The GT2 hunkers down into the double-apex Turn Two, wriggling around just as much as it did under power – not because its lacks grip but because it is so confidence-inspiring it begs you to test its limits.

Despite calls to hold off from ever-patient Porsche driving instructor Steve Pizzati, I nail the throttle too hard and too early out of the hairpin, activating the low-traction idiot light on the dash and slewing the $425K Porker sideways towards the concrete retaining wall.

Getting off the throttle just before we overstep the stability control system's surprisingly high threshold level, the GT2 snaps back into line and throws us hard into the front seats as it gets light over hump in the back-straight.

Despite an uncanny chassis balance that revealed only the faintest hint of understeer around the tightening, off-camber Corporate Hill corner, I repeat the mistake exiting the tight Turn Nine hairpin and the two turns back onto the main straight, where the GT2 remains ultimately stable but commands complete attention as it wanders across the track with the slightest of steering inputs.

After three more laps I've learned how much throttle can be applied, and when, without relying on the intuitive, unobtrusive stability control system to keep things rubber side down, but it is apparent that, unlike in the less ferocious naturally aspirated rear-drive GT3, power oversteer is just a jab of the right foot away and it responds even more quickly to the most subtle of throttle changes. This is a supercar that deserves respect, but rewards richly if you get it right.

Seeming to make subtle steering and throttle corrections before I even know the car is sliding, Jim Richards is a picture of relaxation behind the wheel, even when braking a whole 100 metres later at the end of the straight – and despite carrying an extra 20km/h of speed at 240km/h.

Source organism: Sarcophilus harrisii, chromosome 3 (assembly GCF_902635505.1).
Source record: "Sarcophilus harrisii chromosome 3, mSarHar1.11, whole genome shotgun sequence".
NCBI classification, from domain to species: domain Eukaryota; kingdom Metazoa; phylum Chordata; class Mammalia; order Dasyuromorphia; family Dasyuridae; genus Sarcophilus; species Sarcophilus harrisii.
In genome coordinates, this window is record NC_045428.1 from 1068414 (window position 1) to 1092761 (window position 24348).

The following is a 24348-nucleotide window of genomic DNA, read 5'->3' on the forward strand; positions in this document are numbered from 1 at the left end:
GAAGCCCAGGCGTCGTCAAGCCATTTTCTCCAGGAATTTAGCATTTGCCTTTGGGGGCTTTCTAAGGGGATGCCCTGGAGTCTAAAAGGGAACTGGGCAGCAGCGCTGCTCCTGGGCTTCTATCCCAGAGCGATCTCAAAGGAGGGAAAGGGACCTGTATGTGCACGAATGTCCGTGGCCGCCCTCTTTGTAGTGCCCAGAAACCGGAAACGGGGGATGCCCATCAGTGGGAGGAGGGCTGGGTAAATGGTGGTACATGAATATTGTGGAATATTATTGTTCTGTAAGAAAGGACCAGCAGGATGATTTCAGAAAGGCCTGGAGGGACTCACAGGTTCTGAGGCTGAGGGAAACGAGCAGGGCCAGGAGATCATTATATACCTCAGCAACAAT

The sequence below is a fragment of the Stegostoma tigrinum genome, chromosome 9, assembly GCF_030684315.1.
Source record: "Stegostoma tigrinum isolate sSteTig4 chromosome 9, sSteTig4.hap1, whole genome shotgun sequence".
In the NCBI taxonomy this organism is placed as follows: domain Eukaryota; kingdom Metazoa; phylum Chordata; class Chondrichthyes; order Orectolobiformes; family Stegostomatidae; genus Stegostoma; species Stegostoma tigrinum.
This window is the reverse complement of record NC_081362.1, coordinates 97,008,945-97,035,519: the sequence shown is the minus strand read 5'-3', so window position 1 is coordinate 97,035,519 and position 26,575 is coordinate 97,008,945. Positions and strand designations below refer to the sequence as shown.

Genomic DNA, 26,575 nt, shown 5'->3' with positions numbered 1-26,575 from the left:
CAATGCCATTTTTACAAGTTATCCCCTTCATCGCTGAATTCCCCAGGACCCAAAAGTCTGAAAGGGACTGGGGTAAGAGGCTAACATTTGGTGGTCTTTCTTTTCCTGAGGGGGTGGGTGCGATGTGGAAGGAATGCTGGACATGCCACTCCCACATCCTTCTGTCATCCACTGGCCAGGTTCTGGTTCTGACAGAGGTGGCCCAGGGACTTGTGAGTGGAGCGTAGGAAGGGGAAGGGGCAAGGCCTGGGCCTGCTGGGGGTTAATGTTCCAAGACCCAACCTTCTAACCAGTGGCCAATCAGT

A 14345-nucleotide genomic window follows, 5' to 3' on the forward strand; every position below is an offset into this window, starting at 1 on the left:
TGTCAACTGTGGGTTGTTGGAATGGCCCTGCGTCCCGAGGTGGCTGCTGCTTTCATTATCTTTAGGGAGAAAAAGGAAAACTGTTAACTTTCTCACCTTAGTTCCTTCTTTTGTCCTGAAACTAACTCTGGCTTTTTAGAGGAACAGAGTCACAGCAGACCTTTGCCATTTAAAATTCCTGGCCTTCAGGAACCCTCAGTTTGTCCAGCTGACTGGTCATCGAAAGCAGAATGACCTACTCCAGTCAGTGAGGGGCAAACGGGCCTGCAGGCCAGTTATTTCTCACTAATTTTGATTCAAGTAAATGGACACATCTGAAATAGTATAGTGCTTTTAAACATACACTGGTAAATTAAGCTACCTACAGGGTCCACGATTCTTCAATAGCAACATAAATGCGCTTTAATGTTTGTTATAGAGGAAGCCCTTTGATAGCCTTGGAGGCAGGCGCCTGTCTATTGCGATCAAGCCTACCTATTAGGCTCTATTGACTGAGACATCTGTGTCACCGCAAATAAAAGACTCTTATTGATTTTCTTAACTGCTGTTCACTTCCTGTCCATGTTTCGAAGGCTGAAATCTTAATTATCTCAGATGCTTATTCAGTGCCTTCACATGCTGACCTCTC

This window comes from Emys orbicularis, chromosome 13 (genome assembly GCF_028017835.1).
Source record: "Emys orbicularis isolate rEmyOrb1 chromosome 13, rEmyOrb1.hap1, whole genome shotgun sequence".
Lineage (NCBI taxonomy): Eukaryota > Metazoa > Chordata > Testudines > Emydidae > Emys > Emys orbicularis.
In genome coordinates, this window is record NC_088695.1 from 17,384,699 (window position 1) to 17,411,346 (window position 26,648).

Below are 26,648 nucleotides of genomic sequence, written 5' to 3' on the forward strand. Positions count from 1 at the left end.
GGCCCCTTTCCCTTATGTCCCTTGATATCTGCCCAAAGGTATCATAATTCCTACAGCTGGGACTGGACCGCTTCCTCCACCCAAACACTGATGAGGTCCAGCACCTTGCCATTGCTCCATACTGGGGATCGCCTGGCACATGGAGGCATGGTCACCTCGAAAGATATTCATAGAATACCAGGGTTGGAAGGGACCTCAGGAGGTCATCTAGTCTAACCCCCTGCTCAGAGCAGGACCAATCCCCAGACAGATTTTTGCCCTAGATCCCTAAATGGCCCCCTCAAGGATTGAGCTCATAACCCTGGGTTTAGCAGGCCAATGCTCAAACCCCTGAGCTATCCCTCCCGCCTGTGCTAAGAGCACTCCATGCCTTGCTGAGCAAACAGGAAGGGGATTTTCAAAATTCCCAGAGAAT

A pleasure to watch as he plies his craft and a man that freely admits he has the best job in the world, he says the lighter GT2 is ultimately the quicker racetrack implement than a 911 Turbo – except in the wet, where the extra front-end drive and traction compensates for its 100kg extra mass – because, unlike the AWD 911 flagship, it does not activate its safety systems when you "steer it on the throttle".

And that is without winding up the GT2's wick by a further 50kW and 100Nm, purely via revised engine mapping.

The 911 Turbo might be more effortless to drive than the GT3 and GT2, though, and will almost certainly be quicker in the hands of inexperienced drivers because its cosseting all-wheel drivetrain allows you to exploit the incredible reserves of torque on tap in relative safety.

As Richards and the sky-high pricetag suggest, the GT2 is easily Porsche's best Targa racer straight out of the box, representing outstanding value for the equipment, amenity and ability on offer.

It is undoubtedly the fastest, fiercest and most focussed 911 ever and, to some, offers the best of both turbocharged and rear-drive worlds – notwithstanding the overwhelmingly rear-drive feel of the 911 Turbo.

The GT2 delivers a ride on the wild side that returns the nameplate to its hard-core roots without losing any of the mainstream appeal its 996 predecessor attracted.

As a road car, it distils the essence of Porsche performance more finely than ever.

However, for mere mortals like me, the naturally aspirated rear-drive GT3 remains not only the purest and best-value 911 available, it also delivers the most accessible, unadulterated performance.